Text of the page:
Download Ch18 Life - UCF Physics

Survey
yes no Was this document useful for you?
   Thank you for your participation!

* Your assessment is very important for improving the work of artificial intelligence, which forms the content of this project

Document related concepts

Astronomical spectroscopy wikipedia, lookup

Microplasma wikipedia, lookup

Stellar evolution wikipedia, lookup

Planetary nebula wikipedia, lookup

Star formation wikipedia, lookup

Main sequence wikipedia, lookup

Standard solar model wikipedia, lookup

Transcript
Life
Start with the Early Earth…
• Hot ~ 230C
• Oceans (at about 4.2 By)
• CO2 atmosphere with ammonia,
methane, water vapor, and nitrogen
• Lots of UV-radiation (no ozone)
• Reducing conditions
• Lots of lightning
Miller-Urey Experiment
• Idea was that conditions
on the primitive Earth
could produce chemical
reactions that made
organic compounds from
inorganic material.
• Used water (H2O),
methane (CH4), ammonia
(NH3), and hydrogen (H2)
• Made up to 22 different
amino acids
• After a week about 10–
15% of the carbon within
the system was now in
the form of organic
compounds
So we have organics….
• Turns out that there are
lots of other possible
origins for organics
molecules
– Deep sea vents
– Spontaneous formation of
peptides
– Radioactive beaches
– And many, many more…
• Now you need to make
cells….
• There are, of course,
piles of theories on the
origin of cells
–
–
–
–
Clays
Lipids
Polyphosphates
PAHs
PAHs: Self Organizing Building
Blocks?
• Polycyclic Aromatic
Hydrocarbons (PAHs) are
amphiphilic (they have parts
that are both hydrophilic
and hydrophobic).
• In solution, they tend to self
organize themselves in
stacks, with the
hydrophobic parts
protected.
• In this self ordering stack,
the separation between
rings is 0.34 nm, the same
separation found in RNA
and DNA.
• Smaller molecules will
naturally attach themselves
to the PAH rings.
However it happened…
• We think prokaryote cells
(single-cell organisms that
lack a nucleus) developed
as early as ~ 3.85 Billion
years ago
• WE KNOW that by 3.5 Billion
years ago we had bacteria
and blue-green algae
• By 2 Billion years ago we
had eukaryotes (organism
whose cells have a nucleus)
• By 1 Billion years ago we
had multicellular life
• By 600 million years ago we
had simple animals
By 2.5 Billion years ago plankton were
altering the oxygen content of the atmosphere
What are the requirements for Life
• Liquid Water
– Too close….water boils off
– Too far….water freezes
• A source of Energy
– Solar
– Tidal
• Available Organic Molecules
– Carbon Compounds….abundant in comets and some
asteroids
• Enough Time
– A stable environment
– Evolve Complexity
• This comes together in the concept of a Habitable
Zone
But there are a few other things…
•
•
•
•
•
•
Stable Sun
Near-circular planetary orbits
Earth-like planetary mass
Night and Day
No major orbital disruptions
Occasional mass extinctions are OK
– But not too often….
Galactic Habitable Zones
• It is all about stability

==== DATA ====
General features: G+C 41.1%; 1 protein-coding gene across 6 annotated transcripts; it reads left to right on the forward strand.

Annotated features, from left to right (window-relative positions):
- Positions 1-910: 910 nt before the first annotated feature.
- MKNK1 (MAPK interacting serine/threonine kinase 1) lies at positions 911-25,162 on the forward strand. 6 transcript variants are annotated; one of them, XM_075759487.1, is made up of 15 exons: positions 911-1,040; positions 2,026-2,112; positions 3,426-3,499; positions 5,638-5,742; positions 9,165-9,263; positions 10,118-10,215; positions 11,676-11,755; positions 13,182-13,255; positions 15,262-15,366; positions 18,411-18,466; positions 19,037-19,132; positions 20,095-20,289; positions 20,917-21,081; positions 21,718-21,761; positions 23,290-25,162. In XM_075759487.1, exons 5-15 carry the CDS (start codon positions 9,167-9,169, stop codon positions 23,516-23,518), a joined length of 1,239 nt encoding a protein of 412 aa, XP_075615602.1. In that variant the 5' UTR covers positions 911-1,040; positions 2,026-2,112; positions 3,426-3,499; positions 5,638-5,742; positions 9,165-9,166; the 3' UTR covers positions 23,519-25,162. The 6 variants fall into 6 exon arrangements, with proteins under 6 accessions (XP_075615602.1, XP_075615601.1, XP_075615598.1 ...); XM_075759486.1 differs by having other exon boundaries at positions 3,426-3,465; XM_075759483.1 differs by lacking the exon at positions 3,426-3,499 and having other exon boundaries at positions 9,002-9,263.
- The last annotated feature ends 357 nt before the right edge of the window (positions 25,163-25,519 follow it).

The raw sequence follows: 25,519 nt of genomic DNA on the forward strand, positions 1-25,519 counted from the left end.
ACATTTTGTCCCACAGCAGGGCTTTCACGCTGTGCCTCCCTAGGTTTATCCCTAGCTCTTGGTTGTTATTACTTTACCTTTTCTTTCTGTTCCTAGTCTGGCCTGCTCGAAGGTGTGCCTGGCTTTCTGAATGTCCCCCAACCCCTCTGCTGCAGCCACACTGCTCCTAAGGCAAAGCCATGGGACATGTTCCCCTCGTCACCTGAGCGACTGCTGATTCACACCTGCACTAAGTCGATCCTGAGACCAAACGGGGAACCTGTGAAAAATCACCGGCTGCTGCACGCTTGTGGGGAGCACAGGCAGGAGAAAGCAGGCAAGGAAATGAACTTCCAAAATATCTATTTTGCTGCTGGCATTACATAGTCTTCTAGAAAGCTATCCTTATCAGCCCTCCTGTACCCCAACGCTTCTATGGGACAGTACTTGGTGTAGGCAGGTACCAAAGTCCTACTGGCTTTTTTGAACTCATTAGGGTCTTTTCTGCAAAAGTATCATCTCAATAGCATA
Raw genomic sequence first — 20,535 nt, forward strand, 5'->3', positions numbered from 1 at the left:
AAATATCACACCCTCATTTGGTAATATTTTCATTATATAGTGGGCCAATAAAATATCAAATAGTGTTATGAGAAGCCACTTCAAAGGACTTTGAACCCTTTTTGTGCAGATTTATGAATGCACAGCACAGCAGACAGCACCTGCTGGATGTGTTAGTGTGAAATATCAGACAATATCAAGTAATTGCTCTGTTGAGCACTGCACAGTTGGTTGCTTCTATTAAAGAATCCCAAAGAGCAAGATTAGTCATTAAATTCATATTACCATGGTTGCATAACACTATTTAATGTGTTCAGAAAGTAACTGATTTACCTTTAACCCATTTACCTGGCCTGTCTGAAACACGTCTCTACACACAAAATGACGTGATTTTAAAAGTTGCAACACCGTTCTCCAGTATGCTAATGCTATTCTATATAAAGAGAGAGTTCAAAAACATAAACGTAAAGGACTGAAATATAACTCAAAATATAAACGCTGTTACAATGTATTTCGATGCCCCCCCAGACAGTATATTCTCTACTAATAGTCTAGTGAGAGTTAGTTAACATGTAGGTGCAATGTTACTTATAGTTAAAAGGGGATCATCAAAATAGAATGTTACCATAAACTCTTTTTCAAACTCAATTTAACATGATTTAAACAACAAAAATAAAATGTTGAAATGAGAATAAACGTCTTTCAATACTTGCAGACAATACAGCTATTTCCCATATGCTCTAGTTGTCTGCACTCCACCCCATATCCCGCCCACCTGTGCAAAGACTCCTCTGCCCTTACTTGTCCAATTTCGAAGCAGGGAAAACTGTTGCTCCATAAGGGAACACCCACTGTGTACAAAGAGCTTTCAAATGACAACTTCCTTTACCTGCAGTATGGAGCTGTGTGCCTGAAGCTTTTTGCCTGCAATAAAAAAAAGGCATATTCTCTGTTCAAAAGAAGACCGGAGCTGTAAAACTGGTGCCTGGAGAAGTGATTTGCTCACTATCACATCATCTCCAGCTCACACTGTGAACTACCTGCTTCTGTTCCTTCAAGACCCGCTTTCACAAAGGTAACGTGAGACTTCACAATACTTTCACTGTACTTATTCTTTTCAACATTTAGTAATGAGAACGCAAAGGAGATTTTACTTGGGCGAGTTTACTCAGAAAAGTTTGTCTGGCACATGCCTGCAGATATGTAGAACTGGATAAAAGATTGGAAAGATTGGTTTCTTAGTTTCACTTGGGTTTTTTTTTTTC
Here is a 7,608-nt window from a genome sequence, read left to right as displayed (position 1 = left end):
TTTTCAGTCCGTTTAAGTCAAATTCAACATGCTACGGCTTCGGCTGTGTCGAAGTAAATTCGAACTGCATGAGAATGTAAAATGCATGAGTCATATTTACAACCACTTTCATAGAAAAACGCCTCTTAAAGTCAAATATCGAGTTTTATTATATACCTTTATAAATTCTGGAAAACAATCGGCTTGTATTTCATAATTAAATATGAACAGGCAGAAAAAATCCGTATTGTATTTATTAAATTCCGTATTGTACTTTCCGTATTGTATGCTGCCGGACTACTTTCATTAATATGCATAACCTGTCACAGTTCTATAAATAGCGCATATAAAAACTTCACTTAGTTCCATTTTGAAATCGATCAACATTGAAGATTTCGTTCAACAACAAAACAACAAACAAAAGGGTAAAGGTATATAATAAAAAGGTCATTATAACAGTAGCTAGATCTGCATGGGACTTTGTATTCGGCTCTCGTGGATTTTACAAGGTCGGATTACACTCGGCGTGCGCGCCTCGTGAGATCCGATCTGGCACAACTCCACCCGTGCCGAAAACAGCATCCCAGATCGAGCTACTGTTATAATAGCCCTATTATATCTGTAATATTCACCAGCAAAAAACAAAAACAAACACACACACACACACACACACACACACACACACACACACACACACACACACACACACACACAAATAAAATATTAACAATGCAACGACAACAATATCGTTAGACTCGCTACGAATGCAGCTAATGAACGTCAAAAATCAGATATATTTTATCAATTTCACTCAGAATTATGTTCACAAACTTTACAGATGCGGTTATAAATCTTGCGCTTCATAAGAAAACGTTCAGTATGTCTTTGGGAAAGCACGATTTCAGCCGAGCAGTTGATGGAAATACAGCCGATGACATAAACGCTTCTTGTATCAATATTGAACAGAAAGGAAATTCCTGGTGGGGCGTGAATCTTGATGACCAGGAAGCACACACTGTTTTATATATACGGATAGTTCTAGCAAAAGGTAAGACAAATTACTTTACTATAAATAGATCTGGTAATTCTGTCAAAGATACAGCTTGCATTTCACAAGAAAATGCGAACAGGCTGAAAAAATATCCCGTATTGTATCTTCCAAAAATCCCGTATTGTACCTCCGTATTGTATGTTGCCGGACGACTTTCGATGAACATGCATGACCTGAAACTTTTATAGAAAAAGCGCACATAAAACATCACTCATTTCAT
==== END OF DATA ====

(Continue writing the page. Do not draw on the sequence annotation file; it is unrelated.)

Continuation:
• If it takes stability for over 4 billion years
to develop intelligent life, you need to
be in the Galactic suburbs
• Stay away from
–
–
–
–
Black holes
High star density areas (comets)
Star forming regions
Supernova
• For a start, stay away from the Galactic
center
Metallicity
• No planets have been found around stars
with less than 40% of the Sun’s metal ratio
• Too high metallicity is also a problem (we
think…..)
– Tend to larger, more volatile-rich, lower-relief
– Water-covered
– Easier to form gas-giants…could be bad for
terrestrial Planets
• Metallicity increases steadily toward the
Galactic center
– More matter, faster star formation
Co-rotation
• Another thing to avoid is
transiting spiral arms
• These are areas of high
stellar density and high
star formation
– Increases probability of
close gravitational
encounters
– Or being to close to
Supernova
• Our Sun’s galactic orbital
period is about the same
as rotation period the
nearby spiral arm
The Drake Equation
• R*Fp*Ne*Fl*Fi*Fc*L = N
– R = The number of suitable stars, effectively F, G, and K stars,
that form in our galaxy per year (about 1)
– Fp= The fraction of these stars that have planets (about 0.5)
– Ne = The number of Earth-like planets (planets with liquid water)
within each planetary system (we are learning about this
now…..expect an answer in 3-5 years)
– Fl = The fraction of Earth-like planets where life develops (we
could have some idea in 20 years)
– Fi = The fraction of life sites where intelligent life develops (how
are we ever going to know this?)
– Fc = The fraction of intelligent life sites where communication
develops (one would do….)
– L = "The "lifetime" (in years) of a communicative civilization
(how long have we been a communicative civilization?)
– N = The number of communicative civilizations within the Milky
Way today
The Drake Equation
• R*Fp*Ne*Fl*Fi*Fc*L = N
• Drake thinks that N is about 10,000
for our Galaxy.
• I really doubt that…..
– Throw into the equation the limitations
of metallicity, local star density, near-by
supernova, and binary systems
• But a few would not be unreasonable
How can we tell if there is life?
• Look at the
atmosphere….
• Life uses the
atmosphere as a
source of energy and
a sink for waste
products.
• We should know
about nearby
systems in ~20 years
But we haven’t we found any
communicative civilizations
• Well….….there may be nothing to find.
• Think about it…..how would an
advanced civilization communicate?
– How long has it been since Marconi
invented radio?
– Transatlantic commercial service was
established in 1907
Big Questions…
• Is there life elsewhere in our solar
system?
– There is no evidence
• Is there intelligent life elsewhere
in the Universe?
– There is no evidence